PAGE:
Thank You.

Dear Stacey.

It has come to our attention that you have been largely unthanked for your incredible contribution to the ministry Corazón Para Honduras, the people of Honduras, and the Kingdom of God. We would like to thank you for your tireless dedication to excellence, outstanding love for people, willingness to engage in difficult questions, and strength of character, resolve, and desire for transparency.

Your contribution to the department has enabled this year to be a tremendous success. You surely are an uncelebrated hero and have allowed us to accomplish tremendous strides over the past three years. Regardless of physical condition or geographic location, your commitment has been unwavering. Your attention to detail continues to help us in our daily work. Even though you may not currently be able to work in the office, please know that your impact continues in our daily work even today. Your fingerprints are on every file and project; your persistent voice that encourages integrity and a holistic view of people is forever whispering, encouraging us to do better and love harder. Your impact continues to grow even though you may not be here with us physically.

We know that the work that you now have is of equal or greater importance and of even higher demands than your previous assignment. Please know that we are here to support you in your daily work and know that you care deeply about the success of this department.
We love you, miss you here at the office, and are so thankful for you.

Department of Community Development
Heart to Honduras


Alida Adjusting

Many have asked and continue to ask how Alida is adjusting.  She is doing great. She has not stopped being happy and healthy.  She has already experienced the hot and sticky as well as the cold and wet.  She has slept in just a onesie to stay cool and in a fleece sleeper with a sleep sack on top, gloves, and a hat to stay warm.

The biggest transition we have had to deal with is the time change.  It is only a 2 hour time difference so relatively speaking not a big deal.  Alida was on a great routine going to sleep at 9pm and waking around 6-6:30am.  So…she of course did a great job to sticking to that by going to sleep a 7pm here and waking at 4:00am.  She also started waking around 2:30am for the first few nights.  We have slowly adjusted her timing and are doing much better.  She is going down around 8-8:30 and waking up at 6-6:30.  We knew we needed to establish a routine & consistency with Alida from the time she was born because nearly nothing else in her life is consistent.  She and we have thrived on consistency.  We are thankful for wise advice that we were able to tap into as far as raising her.  It has not been easy.  Many days in the past 5 mo. we were ready to break down and pull our hair out, but it sure pays off.  She has settled back into her morning and afternoon naps, an evening castnap, and 9-10 hours of sleep at night.  This has extremely helped us keep our sanity!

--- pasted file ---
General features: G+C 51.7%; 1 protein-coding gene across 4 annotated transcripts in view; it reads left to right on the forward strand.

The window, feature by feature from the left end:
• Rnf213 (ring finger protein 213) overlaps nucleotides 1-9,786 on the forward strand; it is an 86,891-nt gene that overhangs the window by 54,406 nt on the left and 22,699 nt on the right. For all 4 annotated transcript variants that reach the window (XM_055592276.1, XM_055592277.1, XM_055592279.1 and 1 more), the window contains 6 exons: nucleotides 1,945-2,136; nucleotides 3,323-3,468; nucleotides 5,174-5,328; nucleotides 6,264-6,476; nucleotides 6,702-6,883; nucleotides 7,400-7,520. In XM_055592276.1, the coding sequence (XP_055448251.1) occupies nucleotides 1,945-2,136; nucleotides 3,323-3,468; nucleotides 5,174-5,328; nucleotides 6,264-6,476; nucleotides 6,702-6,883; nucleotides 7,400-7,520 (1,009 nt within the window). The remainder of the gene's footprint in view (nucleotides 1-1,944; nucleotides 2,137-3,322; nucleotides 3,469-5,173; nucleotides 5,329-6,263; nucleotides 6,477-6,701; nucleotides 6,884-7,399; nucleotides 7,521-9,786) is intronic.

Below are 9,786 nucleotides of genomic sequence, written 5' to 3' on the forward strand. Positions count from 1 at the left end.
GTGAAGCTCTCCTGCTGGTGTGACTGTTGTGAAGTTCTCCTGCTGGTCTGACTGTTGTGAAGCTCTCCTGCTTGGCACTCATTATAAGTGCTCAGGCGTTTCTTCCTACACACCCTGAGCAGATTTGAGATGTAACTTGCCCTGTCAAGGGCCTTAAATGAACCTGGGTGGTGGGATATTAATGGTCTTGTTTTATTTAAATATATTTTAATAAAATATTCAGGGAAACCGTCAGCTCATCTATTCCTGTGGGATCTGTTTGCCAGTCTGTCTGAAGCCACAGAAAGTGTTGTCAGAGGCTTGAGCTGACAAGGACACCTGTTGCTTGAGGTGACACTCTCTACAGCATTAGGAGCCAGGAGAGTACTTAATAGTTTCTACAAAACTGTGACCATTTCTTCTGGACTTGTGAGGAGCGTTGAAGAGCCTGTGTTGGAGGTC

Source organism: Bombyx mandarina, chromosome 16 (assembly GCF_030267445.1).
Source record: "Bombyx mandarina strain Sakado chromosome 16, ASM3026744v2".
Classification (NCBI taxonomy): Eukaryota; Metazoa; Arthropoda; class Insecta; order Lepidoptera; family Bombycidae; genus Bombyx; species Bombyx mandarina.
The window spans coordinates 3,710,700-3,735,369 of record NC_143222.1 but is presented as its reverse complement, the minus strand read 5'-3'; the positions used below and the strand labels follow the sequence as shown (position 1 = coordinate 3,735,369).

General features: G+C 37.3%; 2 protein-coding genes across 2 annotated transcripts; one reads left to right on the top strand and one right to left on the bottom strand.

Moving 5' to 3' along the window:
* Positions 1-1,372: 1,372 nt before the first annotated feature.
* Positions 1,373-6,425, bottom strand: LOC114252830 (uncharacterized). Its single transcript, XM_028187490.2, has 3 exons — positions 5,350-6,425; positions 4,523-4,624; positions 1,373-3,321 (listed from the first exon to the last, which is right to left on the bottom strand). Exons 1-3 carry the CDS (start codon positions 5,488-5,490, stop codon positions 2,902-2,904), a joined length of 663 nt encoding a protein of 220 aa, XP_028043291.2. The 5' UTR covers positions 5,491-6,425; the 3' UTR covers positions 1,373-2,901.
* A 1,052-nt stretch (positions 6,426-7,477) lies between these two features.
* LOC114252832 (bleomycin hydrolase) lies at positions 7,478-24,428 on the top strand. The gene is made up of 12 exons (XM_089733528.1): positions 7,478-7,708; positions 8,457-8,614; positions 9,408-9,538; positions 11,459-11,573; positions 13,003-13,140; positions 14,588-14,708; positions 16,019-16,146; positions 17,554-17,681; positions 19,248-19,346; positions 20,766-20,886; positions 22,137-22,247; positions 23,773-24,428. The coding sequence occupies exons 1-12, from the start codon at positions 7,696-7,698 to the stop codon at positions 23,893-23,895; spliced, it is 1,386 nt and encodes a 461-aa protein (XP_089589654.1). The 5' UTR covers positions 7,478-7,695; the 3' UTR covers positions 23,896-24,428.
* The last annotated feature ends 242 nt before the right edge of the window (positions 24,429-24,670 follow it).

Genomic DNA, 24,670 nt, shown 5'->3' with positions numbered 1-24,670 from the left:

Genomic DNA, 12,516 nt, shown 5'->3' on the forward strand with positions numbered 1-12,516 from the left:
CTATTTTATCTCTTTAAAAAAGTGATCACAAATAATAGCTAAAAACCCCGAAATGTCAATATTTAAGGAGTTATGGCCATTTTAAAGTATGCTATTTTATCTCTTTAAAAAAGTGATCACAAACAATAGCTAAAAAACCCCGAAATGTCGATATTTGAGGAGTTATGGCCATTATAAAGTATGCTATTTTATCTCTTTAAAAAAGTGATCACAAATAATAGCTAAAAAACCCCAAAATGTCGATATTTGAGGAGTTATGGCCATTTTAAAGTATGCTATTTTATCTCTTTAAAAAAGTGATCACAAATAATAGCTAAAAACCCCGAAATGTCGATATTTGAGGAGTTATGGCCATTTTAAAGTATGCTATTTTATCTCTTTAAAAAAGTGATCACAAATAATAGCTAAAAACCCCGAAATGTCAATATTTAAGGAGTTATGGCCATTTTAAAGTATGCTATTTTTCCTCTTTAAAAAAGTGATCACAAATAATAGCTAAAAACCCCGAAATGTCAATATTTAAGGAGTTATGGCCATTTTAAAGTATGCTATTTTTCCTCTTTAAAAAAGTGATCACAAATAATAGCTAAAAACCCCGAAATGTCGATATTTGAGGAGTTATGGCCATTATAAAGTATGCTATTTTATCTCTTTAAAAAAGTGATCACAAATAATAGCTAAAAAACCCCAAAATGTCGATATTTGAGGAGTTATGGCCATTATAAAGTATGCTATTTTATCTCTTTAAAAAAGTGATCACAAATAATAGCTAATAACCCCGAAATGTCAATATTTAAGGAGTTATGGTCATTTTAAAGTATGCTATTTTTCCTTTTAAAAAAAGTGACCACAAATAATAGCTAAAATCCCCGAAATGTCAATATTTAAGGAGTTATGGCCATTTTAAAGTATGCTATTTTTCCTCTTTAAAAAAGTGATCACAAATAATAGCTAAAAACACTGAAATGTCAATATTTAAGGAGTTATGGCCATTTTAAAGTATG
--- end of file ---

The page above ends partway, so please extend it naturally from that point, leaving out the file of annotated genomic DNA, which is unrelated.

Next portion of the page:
The other transition was feeding.  Stacey has been exclusively breastfeeding her.  When we moved here the sudden change in diet, stress, and activity did affect her milk production which sent us into a spiral for a few days until we were able to get more fruits, veggies, and meat into her diet.  Even with Alida eating more than 8 times a day she was not getting enough, Stacey’s milk production plummeted.  With no veggies, fruits, dairy, or meats it is hard to produce the milk needed for a 5 mo. old.  She is now back up to speed.   Pray that it will stay that way and we are able to get a hold of the food she needs to keep up production. 

We think it was a great experience because we, again, by living with the people and like the people very quickly understood why most of the women are not able to exclusively breast feed.  People continually told us how “gordita” (chubby) they thought Alida was, they would ask us what we feed her.  When we responded just breastfeeding they were shocked.  It is very hard for women to exclusively breastfeed on the local diet and no refrigeration.  Not many people are starving here, they get food.  But, it is just not the right kinds of foods.  Rice, beans, and corn tortillas are not enough to keep up with a hungry baby.  This has opened the door to talk with the other women in the village who are breastfeeding about the importance of a healthy diet for mom.